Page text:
When I was in college, for one of my classes in world history, I was assigned a textbook called “Herstory – the underside of History”. The premise is that human history has been written by the victors, men who for many years denied literacy to women. I began a critical examination of the history we are taught in school – tales of geopolitical conquest, tales of religious wars, tales of pharaohs and emperors, and concluded that these chapters are actually not that important. Not to our evolution as a species. Cultural and scientific breakthroughs, changes in the definition of family, the fall of matriarchies and the rise of patriarchies – these are the truly historical events. Lines drawn on a map, borders and country names changing as soldiers and warriors bled to crest a hill for the right to rename it – what we celebrate – it is all decidedly one-sided. “Progress” towards this goal of complete subjugation of the natural world is actually taking the human race backwards. The so-called Renaissance was the Dark Ages for woman’s rights – the Napoleonic Code and the blithe assumption that women are chattel was the opposite of a giant step forward for mankind.
Possessing a left and right brain working at full capacity in a society willing to accept only one per gender, I find that logic, reason, intellect, numbers, analytical thinking are not expected from one who pines to take brush to paper and paint EVERY branch of those stark trees silhouetted by the sunset. From one who works steadily at the art of turning a phrase like a lump on the potter's wheel, without knowing what shape it is going to take. And I wonder how many half-uttered thoughts died a-borning' because some pitiful pre-programmed inadequacy department determined that no-one wanted to hear them?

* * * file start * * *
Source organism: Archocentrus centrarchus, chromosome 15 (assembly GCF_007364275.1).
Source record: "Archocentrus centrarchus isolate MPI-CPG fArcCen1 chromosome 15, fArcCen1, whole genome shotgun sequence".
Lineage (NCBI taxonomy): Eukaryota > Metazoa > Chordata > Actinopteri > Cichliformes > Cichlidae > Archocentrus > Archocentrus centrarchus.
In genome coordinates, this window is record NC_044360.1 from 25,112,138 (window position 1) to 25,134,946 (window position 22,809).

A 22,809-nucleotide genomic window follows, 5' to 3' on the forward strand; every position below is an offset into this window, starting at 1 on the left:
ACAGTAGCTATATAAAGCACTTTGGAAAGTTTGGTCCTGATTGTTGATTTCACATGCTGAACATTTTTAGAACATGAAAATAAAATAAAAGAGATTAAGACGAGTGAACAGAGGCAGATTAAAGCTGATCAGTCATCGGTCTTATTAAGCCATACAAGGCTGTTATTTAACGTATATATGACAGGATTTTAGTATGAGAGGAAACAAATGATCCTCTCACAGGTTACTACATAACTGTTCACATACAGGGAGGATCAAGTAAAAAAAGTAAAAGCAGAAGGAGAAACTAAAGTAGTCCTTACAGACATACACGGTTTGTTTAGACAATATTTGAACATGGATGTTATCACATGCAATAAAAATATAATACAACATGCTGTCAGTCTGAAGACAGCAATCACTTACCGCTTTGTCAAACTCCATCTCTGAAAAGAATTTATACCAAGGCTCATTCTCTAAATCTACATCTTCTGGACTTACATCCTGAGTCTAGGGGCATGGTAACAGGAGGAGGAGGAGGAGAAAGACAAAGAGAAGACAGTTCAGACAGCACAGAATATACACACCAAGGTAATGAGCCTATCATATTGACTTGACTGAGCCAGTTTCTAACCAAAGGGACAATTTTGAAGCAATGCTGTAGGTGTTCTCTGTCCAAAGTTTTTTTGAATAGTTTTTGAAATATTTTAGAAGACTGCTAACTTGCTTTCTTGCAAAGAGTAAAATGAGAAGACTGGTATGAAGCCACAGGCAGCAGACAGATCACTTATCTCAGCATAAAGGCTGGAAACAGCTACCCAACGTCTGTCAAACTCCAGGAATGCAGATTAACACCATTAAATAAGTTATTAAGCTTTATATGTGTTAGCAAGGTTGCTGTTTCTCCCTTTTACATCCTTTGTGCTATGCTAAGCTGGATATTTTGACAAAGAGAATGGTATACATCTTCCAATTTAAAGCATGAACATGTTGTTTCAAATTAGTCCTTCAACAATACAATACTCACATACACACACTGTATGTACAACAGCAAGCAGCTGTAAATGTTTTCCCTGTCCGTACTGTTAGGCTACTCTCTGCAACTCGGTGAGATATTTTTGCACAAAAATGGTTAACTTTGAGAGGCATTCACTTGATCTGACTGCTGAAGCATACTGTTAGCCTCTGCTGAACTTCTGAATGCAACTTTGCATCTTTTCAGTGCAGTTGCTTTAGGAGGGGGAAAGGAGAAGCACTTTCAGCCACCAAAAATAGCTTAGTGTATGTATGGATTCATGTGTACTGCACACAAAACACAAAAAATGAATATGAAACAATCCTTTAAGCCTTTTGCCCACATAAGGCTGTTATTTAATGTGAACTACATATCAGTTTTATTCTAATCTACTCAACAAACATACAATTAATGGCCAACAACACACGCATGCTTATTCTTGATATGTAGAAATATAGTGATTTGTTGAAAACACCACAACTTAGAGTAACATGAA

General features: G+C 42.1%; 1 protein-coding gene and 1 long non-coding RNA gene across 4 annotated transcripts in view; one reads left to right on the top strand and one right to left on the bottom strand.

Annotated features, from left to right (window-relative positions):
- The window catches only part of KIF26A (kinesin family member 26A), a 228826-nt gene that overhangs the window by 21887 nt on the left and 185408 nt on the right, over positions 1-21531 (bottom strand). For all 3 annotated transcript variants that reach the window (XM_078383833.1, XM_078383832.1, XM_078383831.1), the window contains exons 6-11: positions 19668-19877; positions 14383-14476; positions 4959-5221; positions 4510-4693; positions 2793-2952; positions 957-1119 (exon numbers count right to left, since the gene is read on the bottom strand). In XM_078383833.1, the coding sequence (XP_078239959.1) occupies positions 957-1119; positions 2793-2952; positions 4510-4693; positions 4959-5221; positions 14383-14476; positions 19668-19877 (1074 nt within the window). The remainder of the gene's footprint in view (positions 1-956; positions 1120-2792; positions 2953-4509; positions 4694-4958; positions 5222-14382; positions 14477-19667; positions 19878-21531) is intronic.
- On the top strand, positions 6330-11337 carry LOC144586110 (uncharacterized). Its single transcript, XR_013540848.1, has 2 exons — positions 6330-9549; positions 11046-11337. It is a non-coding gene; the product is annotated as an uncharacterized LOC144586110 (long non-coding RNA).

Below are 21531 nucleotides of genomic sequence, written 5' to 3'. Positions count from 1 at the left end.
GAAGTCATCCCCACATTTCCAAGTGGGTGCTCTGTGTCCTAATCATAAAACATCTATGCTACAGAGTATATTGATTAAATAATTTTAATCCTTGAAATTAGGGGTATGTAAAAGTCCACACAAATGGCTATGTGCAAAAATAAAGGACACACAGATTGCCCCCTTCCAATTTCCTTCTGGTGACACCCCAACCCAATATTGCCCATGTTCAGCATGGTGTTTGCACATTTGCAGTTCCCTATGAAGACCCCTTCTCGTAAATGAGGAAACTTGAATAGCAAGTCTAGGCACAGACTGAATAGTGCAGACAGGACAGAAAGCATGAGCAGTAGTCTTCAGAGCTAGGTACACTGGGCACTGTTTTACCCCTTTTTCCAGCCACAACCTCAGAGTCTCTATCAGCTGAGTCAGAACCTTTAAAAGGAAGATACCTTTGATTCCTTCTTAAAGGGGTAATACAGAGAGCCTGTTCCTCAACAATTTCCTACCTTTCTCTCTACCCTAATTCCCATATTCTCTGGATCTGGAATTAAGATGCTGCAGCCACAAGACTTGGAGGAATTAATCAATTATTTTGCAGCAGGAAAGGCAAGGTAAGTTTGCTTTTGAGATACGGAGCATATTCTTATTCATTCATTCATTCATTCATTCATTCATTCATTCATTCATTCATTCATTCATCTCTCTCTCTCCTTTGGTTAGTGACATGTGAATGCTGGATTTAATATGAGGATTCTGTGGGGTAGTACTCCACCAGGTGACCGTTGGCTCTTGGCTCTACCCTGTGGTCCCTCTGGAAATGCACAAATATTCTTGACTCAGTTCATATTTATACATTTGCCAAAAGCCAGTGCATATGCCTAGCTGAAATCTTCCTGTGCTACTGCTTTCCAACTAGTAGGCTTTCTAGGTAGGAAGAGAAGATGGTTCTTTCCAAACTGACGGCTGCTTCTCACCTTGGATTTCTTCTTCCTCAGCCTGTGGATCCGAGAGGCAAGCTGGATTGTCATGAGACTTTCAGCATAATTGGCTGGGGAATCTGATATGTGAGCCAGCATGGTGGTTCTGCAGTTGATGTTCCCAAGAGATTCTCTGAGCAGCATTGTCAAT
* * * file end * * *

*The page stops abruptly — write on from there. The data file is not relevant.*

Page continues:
So I take much of what has been written with a grain of salt. There was a female Pharaoh named Hatshepsut who ruled one of most peaceful and abundant periods in Egyptian history. Her name was literally erased from history – the hieroglyphics were chiseled out of the stone monuments and tablets, her name was not included in the lists of rulers. I always picture that chisel and the chunks of stone where once there was wisdom whenever I read an account of the period I’ve been researching for the historical novel. Important contributions, I assume, will have been left out if those contributions were made by women.
Catherine G. Tripp writes for grownups, for the curious, for those who appreciate wry humor. Her work has been published in Pilcrow and Dagger, Wingless Dreamer, Reedsy, and she has read her work for several Zoom shows in 2020, including the Mask Monologues, Coffee and Grief and Creative Caffeine. Her recent writings and blog posts have been insightful, fast-paced, evocative essays about current events, and thought-provoking memoirs about the tangled branches of her family tree.